A HUNTINGDON town centre footpath that a group of pedestrians claim is made dangerous by cyclists is set to be widened and upgraded for riders. The path at The Walks North is part of a network of footpaths linking the town centre with the railway station.
A HUNTINGDON town centre footpath that a group of pedestrians claim is made dangerous by cyclists is set to be widened and upgraded for riders.
The path at The Walks North is part of a network of footpaths linking the town centre with the railway station. Bikes are supposedly banned from the path, but the route is used extensively by pupils cycling to and from Hinchingbrooke School and by some commuters.
Cambridgeshire County Council said this week that it was talking to a landowner about widening it for shared use by cyclists and pedestrians as part of a broader network of routes to the railway station.
The upgrade is in Huntingdon's market town transport strategy, and cash to implement it should become available in the next financial year, a council spokesman said yesterday (Tuesday).
In the meantime, some pedestrians fear for their safety, claiming cyclists, sometimes riding three abreast, are likely to crash into mothers with buggies and elderly people.
Joyce Mole, who has lived at The Views, in George Street, Huntingdon for five years, told The Hunts Post: "Residents at The Views and Millfield House are constantly complaining that they have come near to being run down by cyclists.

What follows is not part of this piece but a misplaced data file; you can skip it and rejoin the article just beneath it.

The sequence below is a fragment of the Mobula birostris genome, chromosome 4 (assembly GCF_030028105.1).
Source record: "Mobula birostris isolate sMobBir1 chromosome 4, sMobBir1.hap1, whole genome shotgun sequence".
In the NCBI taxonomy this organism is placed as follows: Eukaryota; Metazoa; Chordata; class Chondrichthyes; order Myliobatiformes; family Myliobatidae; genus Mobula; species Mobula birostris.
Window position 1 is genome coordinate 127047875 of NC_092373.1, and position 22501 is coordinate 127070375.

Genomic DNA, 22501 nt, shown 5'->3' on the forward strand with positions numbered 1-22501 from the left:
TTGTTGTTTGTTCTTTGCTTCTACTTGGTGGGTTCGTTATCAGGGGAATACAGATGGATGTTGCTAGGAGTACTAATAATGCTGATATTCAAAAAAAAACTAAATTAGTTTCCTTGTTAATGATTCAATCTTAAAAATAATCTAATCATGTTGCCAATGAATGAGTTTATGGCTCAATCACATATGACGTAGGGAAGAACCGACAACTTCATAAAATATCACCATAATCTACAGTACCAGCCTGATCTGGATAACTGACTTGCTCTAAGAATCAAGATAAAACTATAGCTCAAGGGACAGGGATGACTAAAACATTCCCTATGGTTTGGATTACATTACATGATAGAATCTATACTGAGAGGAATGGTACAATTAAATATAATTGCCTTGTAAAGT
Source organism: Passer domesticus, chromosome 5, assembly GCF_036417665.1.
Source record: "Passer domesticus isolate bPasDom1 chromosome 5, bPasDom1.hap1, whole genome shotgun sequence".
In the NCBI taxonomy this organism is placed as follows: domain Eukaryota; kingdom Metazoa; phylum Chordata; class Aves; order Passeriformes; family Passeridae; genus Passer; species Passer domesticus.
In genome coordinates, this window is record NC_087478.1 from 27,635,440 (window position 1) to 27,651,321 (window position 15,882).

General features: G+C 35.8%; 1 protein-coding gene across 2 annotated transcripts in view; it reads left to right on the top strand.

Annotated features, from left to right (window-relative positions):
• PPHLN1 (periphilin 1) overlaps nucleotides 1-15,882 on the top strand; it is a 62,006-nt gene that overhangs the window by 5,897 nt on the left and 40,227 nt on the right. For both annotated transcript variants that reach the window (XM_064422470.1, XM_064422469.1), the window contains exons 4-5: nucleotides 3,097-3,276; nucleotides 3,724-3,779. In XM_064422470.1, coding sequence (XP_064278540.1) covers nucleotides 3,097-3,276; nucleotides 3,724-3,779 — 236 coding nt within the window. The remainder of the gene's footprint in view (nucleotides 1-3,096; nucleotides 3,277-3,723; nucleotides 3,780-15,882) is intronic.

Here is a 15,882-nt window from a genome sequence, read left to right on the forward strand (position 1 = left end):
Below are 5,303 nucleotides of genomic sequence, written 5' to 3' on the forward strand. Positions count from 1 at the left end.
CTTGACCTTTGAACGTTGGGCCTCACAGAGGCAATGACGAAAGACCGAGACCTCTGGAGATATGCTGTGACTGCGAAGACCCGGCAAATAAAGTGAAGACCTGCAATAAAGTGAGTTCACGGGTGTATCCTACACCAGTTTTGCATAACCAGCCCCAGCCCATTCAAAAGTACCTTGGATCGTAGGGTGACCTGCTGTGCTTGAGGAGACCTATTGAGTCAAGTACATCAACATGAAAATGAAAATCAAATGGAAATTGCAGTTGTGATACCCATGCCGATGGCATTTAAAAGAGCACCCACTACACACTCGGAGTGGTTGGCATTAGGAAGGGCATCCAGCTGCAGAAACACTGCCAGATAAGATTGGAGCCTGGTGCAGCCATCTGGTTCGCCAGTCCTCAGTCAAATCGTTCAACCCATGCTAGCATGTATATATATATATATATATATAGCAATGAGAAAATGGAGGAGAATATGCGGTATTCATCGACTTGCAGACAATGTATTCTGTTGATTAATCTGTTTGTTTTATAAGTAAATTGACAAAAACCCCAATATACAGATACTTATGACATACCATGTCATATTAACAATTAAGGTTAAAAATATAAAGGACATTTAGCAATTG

"I have twice had to jump out of the way of a speeding cyclist. Everyone ignores the signs. I have even heard that the police support officers ride down there."
Ms Mole, 70, a retired advertising executive, added: "This is a danger to the cyclists as well. The schoolchildren don't wear their helmets - they have them hanging off the handlebars. They could kill themselves."
Miss Mole has written to the county council and to Huntingdon MP, Jonathan Djanogly, the head of Hinchingbrooke School, Keith Nancekievill, the Chief Constable of Cambridgeshire, Julie Spence, and Huntingdonshire District Council.
CCC said: "Our engineers have already been out to look at the site, and we had hoped to be able to meet the resident who complained."
Ms Mole welcomed the planned upgrade, but added: "In the meantime, people need to stop cycling along there because it isn't safe."
Mr Nancekievill said he would remind his pupils about their behaviour.